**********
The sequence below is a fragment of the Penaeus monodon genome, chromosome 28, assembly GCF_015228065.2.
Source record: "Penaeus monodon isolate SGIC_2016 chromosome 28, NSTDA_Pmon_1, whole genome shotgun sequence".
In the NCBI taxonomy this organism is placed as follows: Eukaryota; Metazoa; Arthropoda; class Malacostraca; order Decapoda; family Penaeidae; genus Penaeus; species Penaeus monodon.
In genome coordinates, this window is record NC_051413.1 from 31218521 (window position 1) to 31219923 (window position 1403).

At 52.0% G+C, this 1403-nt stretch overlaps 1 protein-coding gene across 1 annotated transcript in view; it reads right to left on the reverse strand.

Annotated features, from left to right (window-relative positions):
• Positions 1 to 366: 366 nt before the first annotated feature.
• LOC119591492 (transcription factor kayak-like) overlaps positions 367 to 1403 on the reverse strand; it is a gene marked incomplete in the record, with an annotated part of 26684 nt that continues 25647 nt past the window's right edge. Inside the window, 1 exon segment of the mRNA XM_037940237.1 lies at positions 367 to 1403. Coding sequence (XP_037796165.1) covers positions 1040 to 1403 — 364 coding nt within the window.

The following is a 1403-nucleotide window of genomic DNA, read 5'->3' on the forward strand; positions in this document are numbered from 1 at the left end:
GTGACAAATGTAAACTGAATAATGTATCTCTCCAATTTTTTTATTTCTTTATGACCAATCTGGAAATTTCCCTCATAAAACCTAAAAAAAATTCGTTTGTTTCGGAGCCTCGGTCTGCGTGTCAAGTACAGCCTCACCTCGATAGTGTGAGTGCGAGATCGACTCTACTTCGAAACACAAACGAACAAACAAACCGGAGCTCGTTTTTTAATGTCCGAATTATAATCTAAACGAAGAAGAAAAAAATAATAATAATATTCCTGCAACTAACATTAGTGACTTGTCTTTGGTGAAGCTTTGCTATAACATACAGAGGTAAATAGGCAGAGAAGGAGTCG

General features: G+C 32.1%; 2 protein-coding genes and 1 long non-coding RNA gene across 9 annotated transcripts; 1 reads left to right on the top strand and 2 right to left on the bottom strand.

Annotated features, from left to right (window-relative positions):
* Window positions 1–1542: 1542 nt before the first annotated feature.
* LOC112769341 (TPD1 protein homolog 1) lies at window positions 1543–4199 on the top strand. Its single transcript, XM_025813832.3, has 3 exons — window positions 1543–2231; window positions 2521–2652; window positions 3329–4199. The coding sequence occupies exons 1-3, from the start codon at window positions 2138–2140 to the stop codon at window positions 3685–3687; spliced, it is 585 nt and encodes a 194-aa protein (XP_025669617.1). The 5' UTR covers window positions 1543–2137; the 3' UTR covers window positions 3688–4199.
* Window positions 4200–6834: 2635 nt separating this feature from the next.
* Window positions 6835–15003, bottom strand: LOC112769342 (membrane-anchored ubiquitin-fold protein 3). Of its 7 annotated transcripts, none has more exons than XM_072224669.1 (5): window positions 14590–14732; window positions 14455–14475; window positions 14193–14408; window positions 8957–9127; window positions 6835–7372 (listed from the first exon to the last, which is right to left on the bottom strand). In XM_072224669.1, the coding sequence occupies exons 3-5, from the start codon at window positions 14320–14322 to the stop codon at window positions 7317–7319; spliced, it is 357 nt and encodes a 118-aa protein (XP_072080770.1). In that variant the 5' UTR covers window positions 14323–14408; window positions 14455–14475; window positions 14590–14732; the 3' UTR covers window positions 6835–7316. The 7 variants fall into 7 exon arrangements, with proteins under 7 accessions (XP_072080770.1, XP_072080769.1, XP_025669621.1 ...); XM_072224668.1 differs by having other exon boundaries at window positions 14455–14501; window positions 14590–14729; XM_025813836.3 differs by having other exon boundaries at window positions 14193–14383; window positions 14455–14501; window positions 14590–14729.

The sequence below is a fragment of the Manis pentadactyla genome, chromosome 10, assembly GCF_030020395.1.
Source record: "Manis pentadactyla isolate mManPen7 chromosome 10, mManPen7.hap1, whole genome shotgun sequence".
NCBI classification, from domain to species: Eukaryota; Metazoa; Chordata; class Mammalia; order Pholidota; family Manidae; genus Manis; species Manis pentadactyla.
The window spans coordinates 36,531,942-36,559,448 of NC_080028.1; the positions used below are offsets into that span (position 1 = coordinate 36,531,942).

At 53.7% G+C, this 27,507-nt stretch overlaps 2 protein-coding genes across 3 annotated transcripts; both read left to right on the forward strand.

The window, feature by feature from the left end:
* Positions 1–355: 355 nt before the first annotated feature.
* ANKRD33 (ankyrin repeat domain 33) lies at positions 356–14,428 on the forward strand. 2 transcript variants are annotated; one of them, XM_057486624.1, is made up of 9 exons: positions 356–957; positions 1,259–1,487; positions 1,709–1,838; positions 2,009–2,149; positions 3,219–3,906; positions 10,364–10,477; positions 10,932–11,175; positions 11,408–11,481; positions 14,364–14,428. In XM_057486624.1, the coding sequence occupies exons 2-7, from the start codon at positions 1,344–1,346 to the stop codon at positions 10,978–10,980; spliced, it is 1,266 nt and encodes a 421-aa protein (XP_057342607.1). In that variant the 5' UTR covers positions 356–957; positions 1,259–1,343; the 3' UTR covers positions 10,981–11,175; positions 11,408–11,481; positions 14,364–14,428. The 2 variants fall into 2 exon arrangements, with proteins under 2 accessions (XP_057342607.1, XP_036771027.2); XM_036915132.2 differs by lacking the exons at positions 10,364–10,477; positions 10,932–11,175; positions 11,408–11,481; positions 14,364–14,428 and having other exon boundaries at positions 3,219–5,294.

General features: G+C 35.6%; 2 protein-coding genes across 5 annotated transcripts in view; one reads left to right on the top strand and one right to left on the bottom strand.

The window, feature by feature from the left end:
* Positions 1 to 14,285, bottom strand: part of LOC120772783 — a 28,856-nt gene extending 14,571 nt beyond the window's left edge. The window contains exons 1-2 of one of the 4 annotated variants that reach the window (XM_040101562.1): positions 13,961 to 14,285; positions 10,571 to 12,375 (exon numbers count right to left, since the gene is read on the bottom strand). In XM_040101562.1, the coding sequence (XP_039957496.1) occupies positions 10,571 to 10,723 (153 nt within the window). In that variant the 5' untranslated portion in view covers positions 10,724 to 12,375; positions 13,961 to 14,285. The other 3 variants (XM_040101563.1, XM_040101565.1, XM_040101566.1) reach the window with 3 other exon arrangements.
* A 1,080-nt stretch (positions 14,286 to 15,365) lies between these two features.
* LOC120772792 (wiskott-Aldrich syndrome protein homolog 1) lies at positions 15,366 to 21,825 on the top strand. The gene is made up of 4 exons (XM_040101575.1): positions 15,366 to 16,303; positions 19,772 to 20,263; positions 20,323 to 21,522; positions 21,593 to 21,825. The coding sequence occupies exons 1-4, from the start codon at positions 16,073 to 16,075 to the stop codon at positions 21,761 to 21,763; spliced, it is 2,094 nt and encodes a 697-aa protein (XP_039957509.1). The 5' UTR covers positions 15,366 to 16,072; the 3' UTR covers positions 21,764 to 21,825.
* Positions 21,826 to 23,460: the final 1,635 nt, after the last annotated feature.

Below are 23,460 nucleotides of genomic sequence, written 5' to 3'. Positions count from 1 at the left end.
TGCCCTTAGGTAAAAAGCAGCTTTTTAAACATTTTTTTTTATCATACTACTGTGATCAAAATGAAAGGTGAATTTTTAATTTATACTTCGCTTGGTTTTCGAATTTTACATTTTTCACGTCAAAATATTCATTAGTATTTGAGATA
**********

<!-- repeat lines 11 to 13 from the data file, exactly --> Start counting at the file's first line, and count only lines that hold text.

General features: G+C 32.1%; 2 protein-coding genes and 1 long non-coding RNA gene across 9 annotated transcripts; 1 reads left to right on the top strand and 2 right to left on the bottom strand.

Annotated features, from left to right (window-relative positions):
* Window positions 1–1542: 1542 nt before the first annotated feature.